Aisha Khalid (b. 1972) / When I am Silent, 2014, Gouache and Gold Leaf on Paper Board, 6×12 Inches x 5 panels and 7×5.5 Inches x 2 panels / Courtesy of the Artist
Imran Qureshi (b. 1972) / Midnight Garden, 2014, Acrylic on Canvas, 54×78 Inches / Courtesy of the Artist

 

Does your energy go more into supporting or collecting nowadays? 

Amna: In my mind, I have never separated these two activities. If I was just a collector, I think I would be bored by now. Collections remain dynamic by getting their energy from other sources. So, for me, this means being able to show and collaborate with the art institutions, or being able to support interesting ideas with the foundation. This energises the act of collecting as well. Collecting doesn’t mean that I have to say, ‘Oh, this month I have to go and collect’. That never happens. It is not like I have to collect X number of pieces or have to fill X number of gaps. The act of collecting is focused, yet it is also driven by the energy that I get from other areas.

 

However, patrons have to choose whether to use the budget to buy another piece of artwork that you like or support an event. How do you navigate this kind of choice?

Amna: Overall, during the last two years, I think we’ve been supporting more than collecting. When I need to acquire a work of art, I’ll think about it more. When I support something that I really love, I’ll just go ahead and do it. It is much easier to convince me to support something, but if there was something that needed to be collected, I would think about it more. I think this is because we now have almost 900 works of art in our collection. So, if something has to go in the collection, it must be extremely compelling.

 

Do you ever get tired of having so many projects at the same time and wearing so many hats?

Amna: Not really. Art is what energises me. It keeps me the way I am. If I get tired, I’ll sit somewhere and read for 20 minutes, and all the fatigue will disappear. In a way, reading feeds off art or art feeds off reading. They go hand in hand. Of course, you sometimes have to choose between events and sometimes reject those that entail travelling. I now think mindfully about which events I want to travel to and which I would rather stay at home for. In the last ten years, the Hong Kong art scene has become so interesting I find there is enough cultural opportunity here as well.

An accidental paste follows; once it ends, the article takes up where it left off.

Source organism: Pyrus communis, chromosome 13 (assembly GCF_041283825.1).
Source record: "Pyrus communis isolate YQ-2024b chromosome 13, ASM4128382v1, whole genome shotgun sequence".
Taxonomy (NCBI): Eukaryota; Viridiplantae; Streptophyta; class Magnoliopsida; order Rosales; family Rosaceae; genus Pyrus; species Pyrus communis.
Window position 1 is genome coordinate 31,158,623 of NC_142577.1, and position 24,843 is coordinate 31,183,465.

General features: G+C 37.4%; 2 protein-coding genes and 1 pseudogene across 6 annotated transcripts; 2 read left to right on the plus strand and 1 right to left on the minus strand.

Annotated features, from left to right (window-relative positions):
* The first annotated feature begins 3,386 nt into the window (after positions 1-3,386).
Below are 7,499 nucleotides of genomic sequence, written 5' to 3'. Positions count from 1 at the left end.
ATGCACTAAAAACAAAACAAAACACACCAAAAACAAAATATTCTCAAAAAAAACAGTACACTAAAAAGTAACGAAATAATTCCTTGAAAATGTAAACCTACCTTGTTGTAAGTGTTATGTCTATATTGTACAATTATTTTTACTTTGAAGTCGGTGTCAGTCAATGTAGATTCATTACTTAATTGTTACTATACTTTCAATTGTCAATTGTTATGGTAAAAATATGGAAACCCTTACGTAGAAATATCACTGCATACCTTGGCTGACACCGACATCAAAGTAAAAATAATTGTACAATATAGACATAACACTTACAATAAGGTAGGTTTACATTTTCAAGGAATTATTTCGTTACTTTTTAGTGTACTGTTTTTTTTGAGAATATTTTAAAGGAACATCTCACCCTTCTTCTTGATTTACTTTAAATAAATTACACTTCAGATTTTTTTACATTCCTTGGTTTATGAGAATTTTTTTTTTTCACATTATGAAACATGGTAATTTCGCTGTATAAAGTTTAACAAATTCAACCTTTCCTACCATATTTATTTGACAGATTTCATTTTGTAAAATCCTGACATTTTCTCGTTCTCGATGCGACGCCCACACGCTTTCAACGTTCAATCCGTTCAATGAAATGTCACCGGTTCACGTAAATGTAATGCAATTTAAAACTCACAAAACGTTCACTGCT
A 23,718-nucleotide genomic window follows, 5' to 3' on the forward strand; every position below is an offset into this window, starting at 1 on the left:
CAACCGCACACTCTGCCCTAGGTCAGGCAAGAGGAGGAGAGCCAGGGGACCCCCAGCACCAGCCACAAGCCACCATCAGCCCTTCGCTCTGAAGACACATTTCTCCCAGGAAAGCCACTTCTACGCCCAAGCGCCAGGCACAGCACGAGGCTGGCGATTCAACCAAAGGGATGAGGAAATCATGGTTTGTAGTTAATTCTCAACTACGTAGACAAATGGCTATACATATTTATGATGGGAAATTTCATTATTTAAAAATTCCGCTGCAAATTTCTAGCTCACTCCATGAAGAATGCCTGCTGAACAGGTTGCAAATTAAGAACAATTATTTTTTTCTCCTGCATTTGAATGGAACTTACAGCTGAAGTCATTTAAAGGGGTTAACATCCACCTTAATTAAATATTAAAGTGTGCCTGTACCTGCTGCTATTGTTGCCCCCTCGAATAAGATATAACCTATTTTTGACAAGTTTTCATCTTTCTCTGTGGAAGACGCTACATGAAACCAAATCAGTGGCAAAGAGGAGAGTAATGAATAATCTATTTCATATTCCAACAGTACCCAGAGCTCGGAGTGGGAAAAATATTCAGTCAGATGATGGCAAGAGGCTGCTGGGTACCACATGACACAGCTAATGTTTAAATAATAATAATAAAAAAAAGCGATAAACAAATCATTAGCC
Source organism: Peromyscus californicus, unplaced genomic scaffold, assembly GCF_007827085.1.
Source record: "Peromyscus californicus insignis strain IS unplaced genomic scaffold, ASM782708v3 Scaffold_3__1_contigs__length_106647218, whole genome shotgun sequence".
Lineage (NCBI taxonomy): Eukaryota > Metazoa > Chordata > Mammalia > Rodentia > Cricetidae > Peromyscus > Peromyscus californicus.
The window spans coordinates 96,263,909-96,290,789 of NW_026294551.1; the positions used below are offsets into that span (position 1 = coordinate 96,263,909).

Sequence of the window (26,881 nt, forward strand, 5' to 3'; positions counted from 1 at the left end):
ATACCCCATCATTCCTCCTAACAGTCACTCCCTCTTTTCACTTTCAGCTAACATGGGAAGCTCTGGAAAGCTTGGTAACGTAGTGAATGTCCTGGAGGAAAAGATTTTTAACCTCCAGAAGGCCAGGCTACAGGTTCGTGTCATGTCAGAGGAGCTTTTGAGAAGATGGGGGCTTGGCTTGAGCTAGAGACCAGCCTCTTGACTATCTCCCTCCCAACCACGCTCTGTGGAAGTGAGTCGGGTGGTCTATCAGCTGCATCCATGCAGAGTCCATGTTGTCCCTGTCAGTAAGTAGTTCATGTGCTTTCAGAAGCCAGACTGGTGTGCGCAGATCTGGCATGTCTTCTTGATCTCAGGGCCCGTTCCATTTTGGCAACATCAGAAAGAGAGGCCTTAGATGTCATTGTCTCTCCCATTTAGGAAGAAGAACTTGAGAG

One last question. What is art for you?

Ali: I think art is an experience. Art is pleasure. Art is learning. Art is education. Art is sensual satisfaction. Art is the ideas of a generation. Art is creativity, obviously. Depending on your mood and your type of art, a work can speak to you in so many different ways. I’m giving you a very abstract response, but I don’t think that I can reduce its meaning to just a painting hanging on the wall that you look at and then move on. It has many different meanings and reasons.

Amna: Art shouldn’t make you comfortable. It should, instead, take you out of your comfort zone. When it does that, it can make you think deeply and those ideas can lead to the most amazing possibilities. I also feel that a work of art has the ability to change the way that a person thinks in an instant. I think that is the greatest power of art.

 


 

Selina TING (Editor-in-Chief, CoBo), is a curator and a specialist in contemporary art with over 10 years of professional experiences both in Asia and Europe. Stationed in Paris and Brussels between 2004 – 2014, she has a network traversing the Chinese, Asian and Western art world. In the last 5 years, she was Editor-in-Chief of initiArt Magazine and Whitewall Magazine (China Version). Selina has published extensively on her research projects as well as on general issues regarding art and culture. Selina is currently Editor-in-Chief of CoBo, the first Asia community platform for collectors.